The majority of studies discussing the influencing factors of pituitary adenoma excision focused on the clinical characterizations of the tumor [68], e.g., the size, texture, invasiveness and orientation of the tumor, with the factors regarding the scope and positioning of sellar floor opening remaining unclearly. Indeed, Mattozo et al. [9] and Alahmadi et al. [10] conducted transsphenoidal excision of the residual pituitary adenoma under microscope and endoscope, and concluded that insufficiency of sphenoidal sinus anterior wall and sellar floor opening of the previous surgery are the major causes of residual tumor. However, several drawbacks existed in these studies leading to the inaccurate conclusions, including (1) they were descriptive studies based on the subjective experience of the researchers, without the solid demonstrations; (2) with the long intervals between the two consective surgeries, there may be the enlargement and migration of the residual tumors, as well as bone ossifications of the anterior wall of the sphenoid sinus and sellar defects. In addition, Wei et al. [11] reported that excessive sellar floor opening probably causes injury of pituitary gland and leakage of cerebrospinal fluid. Wang et al. [12] hypothesized that larger sellar floor opening enlarged the surgical field, aggravated mechanical irritation to adjacent structures, and led to the incidence of posterior pituitary gland injury and diabetes insipidus.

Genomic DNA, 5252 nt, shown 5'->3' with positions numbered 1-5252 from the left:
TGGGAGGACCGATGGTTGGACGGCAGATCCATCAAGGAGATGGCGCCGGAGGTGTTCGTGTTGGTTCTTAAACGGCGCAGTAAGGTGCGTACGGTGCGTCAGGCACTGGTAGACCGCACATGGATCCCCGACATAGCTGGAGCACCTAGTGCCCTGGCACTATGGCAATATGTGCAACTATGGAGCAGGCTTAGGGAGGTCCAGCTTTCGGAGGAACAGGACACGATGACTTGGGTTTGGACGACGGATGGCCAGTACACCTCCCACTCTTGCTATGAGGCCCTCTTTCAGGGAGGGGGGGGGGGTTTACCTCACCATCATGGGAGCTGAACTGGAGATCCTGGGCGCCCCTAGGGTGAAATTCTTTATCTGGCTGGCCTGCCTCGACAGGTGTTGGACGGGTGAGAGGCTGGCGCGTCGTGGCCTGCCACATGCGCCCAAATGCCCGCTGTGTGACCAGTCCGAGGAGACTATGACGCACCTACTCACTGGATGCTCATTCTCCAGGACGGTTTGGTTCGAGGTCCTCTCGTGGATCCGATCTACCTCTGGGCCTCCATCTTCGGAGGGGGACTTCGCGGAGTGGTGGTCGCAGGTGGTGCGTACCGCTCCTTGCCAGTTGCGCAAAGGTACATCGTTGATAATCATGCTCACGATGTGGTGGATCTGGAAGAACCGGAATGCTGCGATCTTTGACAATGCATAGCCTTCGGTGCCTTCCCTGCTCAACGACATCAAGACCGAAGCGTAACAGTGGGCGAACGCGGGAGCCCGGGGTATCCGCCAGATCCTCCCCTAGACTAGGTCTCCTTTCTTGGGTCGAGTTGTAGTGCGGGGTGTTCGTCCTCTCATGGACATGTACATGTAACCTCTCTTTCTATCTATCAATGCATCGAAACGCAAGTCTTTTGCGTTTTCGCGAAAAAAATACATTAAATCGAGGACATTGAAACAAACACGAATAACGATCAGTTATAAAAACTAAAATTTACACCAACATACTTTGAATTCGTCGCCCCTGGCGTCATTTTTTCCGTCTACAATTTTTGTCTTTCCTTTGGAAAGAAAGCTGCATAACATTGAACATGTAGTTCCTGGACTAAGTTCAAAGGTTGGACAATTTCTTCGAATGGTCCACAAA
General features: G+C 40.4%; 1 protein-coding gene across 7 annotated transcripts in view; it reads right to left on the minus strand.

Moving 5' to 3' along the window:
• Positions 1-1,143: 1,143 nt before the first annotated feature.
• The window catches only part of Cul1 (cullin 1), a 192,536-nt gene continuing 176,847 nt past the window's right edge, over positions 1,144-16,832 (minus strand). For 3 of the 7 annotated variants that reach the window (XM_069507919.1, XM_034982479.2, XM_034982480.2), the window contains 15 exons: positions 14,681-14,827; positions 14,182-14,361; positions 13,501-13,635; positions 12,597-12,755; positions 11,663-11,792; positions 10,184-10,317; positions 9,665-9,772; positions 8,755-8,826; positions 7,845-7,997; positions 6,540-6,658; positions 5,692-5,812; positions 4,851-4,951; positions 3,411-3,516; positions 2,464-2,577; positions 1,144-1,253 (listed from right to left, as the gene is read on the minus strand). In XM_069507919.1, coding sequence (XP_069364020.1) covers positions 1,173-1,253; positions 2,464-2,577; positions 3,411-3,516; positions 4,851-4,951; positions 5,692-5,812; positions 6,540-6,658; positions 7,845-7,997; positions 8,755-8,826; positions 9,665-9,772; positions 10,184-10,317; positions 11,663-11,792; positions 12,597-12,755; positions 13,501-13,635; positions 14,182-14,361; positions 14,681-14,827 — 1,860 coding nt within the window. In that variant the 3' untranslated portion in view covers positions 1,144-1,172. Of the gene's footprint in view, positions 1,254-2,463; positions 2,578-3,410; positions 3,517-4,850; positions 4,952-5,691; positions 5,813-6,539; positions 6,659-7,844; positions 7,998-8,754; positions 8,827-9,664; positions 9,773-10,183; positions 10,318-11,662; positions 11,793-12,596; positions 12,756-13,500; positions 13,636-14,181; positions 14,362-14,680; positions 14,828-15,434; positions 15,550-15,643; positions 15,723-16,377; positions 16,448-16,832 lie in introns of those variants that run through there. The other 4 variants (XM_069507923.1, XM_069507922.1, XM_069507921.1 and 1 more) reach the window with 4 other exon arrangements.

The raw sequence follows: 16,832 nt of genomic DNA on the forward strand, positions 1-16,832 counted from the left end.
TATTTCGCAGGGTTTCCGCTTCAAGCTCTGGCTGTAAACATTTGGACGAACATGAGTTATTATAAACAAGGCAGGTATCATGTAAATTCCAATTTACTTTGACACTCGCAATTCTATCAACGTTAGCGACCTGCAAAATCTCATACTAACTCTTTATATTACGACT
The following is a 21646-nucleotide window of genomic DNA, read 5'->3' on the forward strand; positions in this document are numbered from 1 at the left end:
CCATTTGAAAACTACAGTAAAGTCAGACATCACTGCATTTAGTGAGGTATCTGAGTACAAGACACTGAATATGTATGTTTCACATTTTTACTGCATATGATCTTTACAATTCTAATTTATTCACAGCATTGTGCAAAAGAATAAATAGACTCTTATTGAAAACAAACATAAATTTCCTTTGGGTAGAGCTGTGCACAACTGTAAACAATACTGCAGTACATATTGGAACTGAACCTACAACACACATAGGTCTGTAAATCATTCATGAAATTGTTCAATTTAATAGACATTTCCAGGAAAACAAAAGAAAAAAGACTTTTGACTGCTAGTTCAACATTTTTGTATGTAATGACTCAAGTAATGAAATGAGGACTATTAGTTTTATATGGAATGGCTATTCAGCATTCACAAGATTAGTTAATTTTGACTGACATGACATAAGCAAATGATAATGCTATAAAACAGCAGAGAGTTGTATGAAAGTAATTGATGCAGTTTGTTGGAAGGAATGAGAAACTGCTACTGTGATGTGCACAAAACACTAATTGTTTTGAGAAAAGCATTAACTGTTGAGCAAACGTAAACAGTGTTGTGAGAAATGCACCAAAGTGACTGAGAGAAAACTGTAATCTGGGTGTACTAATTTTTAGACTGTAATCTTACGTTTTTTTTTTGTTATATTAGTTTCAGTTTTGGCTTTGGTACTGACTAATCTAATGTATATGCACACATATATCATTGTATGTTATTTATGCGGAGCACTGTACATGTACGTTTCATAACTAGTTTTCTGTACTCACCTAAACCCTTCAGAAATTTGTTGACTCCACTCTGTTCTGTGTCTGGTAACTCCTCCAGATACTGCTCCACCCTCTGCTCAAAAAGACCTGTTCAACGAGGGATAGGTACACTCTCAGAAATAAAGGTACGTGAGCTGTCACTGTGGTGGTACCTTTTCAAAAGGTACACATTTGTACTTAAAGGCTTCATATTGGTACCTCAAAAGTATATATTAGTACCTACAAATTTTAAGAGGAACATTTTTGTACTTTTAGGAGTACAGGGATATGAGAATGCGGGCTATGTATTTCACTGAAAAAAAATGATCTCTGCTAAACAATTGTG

Based on these understanding, the present study aims to comprehensively and quantitatively assess the relationship between sellar floor opening (scope and position) and intraoperative/postoperative complications (e.g., leakage of cerebrospinal fluid, diabetes insipidus and hypopituitarism).

Methods

Patients

Fifty-one patients ((22 males and 29 females, aging from 19 to 75 years with average of 46.7 ± 12.6 years) with pituitary adenoma, undergoing endonasal transsphenoidal surgeries in the Department of Neurosurgery of Fuzhou Genera Hospital from March 2014 to March 2015 were included in the present study. Inclusion criteria were (1) complete medical data including preoperative and postoperative CT scan of paranasal sinus, and MRI of pituitary gland, hormone levels at preoperative 3 days and postoperative 1 week; (2) all surgeries completed by one single physician; (3) all clinical data provided by one single medical center (i.e., Fuzhou Genera Hospital); (4) the diagnosis of pituitary adenoma validated by immunohistochemical staining. Exclusion criteria were (1) a history of pituitary adenoma surgery or radiotherapy; (2) a history of sphenoidal sinus trauma, surgical trauma or malignant tumor.